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EVERY article of faith, and every rule of life necessary to constitute the Christian character, will be found completely stated and exemplified in the History of our Lord and Saviour Jesus Christ.
The four Gospels contain a view of all that we are bound to believe, as well as all that we are required to practise, to render us partakers of that "life and immortality" which the Son of God came into the world to reveal fully unto men.
It is, therefore, of the utmost moment to our present and future welfare, that we should make these "true and lively oracles" familiar to our understandings, as affording the only certain guide to happiness, by exhibiting to us a perfect pattern of holy living and dying, in the person of Him, who not only came to save us from the punishment due to our sins, but to teach us by his example, and to assist us
by his grace, in gaining the victory over them.
If our blessed Lord judged it necessary to say to the Jews, "search the Scriptures, for in them ye think ye have eternal life, and they are they which testify of me," (John v. 39.) it is equally our incumbent duty to study the history of his life, and to compare the same with the prophecies to which he referred, as bearing a direct testimony to his heavenly mission.
Either of the gospel narratives is sufficient for this purpose, to give us a precise view of the character of Jesus, and to establish his divine authority; but since the Evangelists wrote at different periods, and without any communication with each other, it happens that some facts and declarations are contained in one history, concerning which the others are silent; and though all the inspired writers concur in the substantial circumstances, yet from an inattention to chronological exactness, some perplexity frequently arises in the perusal of them.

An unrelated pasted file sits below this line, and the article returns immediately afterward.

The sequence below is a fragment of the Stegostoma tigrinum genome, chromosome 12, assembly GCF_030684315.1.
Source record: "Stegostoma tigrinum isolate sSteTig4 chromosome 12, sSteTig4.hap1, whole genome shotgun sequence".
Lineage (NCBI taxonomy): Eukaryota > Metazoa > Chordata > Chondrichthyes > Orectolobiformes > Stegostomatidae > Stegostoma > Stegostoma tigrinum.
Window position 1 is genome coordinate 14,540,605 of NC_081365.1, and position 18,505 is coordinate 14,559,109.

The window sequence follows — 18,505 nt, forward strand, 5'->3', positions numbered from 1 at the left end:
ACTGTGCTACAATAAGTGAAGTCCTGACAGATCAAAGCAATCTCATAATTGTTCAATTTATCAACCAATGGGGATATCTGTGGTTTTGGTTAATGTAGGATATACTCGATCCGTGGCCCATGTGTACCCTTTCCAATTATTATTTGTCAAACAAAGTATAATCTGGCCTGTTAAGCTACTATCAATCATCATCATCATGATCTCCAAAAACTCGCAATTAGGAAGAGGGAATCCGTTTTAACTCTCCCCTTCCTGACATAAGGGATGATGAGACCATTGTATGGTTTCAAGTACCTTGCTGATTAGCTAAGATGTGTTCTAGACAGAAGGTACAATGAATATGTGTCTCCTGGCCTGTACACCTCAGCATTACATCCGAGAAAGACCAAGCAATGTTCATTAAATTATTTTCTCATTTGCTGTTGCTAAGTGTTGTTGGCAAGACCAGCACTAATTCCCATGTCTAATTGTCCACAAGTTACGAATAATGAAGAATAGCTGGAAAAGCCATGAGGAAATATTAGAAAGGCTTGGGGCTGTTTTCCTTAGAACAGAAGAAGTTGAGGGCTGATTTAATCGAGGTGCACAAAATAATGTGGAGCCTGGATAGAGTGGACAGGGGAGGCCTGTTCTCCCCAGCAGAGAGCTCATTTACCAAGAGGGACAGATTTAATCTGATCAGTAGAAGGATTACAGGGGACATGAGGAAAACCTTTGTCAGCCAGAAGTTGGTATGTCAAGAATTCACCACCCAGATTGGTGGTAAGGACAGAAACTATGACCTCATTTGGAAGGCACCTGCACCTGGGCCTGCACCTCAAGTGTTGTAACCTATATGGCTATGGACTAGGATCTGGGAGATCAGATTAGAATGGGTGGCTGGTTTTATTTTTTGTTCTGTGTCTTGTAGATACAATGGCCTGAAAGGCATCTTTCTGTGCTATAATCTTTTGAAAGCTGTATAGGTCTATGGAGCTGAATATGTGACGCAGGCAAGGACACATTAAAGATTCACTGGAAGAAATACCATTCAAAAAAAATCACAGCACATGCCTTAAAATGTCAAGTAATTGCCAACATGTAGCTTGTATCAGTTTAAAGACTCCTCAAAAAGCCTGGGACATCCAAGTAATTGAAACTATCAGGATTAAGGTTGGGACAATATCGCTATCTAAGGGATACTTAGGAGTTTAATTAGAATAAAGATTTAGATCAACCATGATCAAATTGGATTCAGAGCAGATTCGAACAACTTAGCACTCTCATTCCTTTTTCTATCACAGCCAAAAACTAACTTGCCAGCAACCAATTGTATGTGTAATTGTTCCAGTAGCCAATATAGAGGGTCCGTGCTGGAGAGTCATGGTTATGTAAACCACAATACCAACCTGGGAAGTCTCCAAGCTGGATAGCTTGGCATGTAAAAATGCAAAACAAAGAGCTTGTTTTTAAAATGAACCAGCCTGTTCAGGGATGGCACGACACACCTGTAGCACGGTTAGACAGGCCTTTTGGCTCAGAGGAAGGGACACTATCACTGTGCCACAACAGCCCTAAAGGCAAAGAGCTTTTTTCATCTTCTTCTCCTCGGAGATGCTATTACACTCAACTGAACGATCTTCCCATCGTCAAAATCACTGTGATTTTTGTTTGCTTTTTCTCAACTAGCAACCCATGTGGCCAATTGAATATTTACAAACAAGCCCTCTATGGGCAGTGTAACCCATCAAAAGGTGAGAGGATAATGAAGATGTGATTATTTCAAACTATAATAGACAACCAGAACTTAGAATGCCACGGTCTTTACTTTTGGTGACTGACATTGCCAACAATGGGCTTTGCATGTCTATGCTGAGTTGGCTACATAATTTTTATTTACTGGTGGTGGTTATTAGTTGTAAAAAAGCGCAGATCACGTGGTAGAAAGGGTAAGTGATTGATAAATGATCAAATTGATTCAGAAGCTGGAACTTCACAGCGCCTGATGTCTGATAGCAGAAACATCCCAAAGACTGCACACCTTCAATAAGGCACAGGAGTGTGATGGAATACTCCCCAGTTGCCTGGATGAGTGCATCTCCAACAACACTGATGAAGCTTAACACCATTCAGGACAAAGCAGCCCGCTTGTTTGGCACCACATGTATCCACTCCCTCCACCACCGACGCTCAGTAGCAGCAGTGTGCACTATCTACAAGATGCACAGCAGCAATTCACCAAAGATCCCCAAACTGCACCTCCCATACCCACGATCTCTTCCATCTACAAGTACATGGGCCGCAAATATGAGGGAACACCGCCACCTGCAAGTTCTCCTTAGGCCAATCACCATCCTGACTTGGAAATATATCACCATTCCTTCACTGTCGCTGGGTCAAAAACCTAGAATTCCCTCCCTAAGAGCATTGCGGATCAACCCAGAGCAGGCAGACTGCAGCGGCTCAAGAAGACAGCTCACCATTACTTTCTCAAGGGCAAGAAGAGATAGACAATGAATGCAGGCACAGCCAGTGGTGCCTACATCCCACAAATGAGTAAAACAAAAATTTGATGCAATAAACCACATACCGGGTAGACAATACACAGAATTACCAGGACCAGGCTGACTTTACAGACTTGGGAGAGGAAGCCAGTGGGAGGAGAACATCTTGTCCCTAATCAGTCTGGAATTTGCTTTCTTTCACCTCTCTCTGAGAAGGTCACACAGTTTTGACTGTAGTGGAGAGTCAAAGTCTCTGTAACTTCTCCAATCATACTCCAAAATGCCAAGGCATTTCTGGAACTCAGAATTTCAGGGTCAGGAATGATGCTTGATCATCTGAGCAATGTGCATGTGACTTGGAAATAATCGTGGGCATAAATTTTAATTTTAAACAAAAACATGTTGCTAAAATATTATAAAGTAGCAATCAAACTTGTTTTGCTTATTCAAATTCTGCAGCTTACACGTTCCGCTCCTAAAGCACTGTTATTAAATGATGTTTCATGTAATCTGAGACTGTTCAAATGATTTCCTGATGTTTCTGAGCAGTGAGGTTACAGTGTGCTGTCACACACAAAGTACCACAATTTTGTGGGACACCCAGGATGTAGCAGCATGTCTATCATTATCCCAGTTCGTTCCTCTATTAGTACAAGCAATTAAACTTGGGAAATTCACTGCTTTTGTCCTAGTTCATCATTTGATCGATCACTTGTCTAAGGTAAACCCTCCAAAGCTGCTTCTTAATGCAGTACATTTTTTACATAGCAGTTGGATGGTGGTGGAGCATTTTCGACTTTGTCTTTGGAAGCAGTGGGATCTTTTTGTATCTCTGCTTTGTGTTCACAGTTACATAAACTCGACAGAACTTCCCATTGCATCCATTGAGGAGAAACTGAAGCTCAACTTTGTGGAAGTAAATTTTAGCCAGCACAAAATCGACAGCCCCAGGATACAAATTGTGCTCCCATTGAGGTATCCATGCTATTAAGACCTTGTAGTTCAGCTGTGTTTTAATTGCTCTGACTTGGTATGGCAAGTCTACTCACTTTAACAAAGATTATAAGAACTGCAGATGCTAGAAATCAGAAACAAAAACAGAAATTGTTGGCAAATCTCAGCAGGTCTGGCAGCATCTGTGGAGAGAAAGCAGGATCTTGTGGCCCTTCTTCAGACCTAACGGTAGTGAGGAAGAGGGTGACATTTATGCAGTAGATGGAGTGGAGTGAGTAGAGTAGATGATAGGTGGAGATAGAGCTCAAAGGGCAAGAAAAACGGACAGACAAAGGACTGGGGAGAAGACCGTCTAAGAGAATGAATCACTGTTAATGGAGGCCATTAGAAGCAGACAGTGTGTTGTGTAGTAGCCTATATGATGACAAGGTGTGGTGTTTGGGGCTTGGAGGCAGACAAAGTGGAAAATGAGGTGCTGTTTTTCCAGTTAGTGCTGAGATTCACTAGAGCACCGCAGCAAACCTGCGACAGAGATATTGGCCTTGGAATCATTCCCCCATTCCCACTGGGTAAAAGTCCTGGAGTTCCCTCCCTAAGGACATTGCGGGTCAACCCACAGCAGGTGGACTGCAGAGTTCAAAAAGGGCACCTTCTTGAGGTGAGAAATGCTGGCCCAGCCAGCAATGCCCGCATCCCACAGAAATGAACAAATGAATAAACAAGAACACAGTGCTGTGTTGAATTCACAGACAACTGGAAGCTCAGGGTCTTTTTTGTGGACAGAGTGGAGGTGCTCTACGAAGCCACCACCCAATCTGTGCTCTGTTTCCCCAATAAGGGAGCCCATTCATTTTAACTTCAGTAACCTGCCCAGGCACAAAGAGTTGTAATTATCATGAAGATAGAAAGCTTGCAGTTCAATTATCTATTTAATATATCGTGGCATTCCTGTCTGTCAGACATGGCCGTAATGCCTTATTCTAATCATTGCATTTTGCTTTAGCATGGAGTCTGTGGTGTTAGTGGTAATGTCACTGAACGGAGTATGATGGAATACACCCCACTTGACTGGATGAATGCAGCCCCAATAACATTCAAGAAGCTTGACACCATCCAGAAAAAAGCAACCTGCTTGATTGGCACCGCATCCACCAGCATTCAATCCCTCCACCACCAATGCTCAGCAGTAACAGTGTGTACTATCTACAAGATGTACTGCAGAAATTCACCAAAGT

To remove this difficulty, many learnedmen have laboured to construct a harmony of the four gospels; disposing the relations and discourses of the whole into one regu
lar series, or continued history of our Lord's life and ministry.
But in the order of arrangement most of these have varied considerably from each other; and though this difference no way affects the credit of the sacred originals, or detracts from the merit of the writers who have been so laudably employed, yet, in general, the productions of these ingenious persons are better adapted to the use of theological students, than for the instruction of youth, and the edification of unlearned christians.
The performance which is now submitted to the public, lays no other claim to favour, than that of its being a plain, scriptural life of our blessed Saviour, given scrupulously in the exact words of the evangelical historians, according to the authorised version of the bible, the fidelity of which cannot be justly questioned, and the elegant simplicity of which cannot possibly be excelled.
It is proper to observe in this place, that the compiler has been indebted to the invaluable works of the learned and pious Dr. Macknight for a few notes, explanatory of the text, which are occasionally given at the foot of the page; but these are pur
posely short, that the narrative might not be disturbed by the parade of elucidation, or the reader perplexed by a display of controversial doubts and critical conjec
To young persons such a history as the present, may properly be recommended, particularly at a time when an alarming laxity of morals, leads, by a natural course, to that sceptical indifference concerning religious truth, which soon terminates in all the gloomy impiety of infidelity.
To preserve the rising generation from the pestilential evil which is so prevalent among us, is an imperious duty upon all who have a sense of their obligations as rational and accountable creatures: and as it is certain that no science can be understood which is not studied in its elements, so neither can the excellence of the christian religion be comprehended, unless it be systematically considered, to which end it is primarily necessary that the life of its founder be carefully read and compared with the prophecies and other scriptures which relate to his person, character, and works.
If young persons are thus familiarized to the gospel history, they will be able to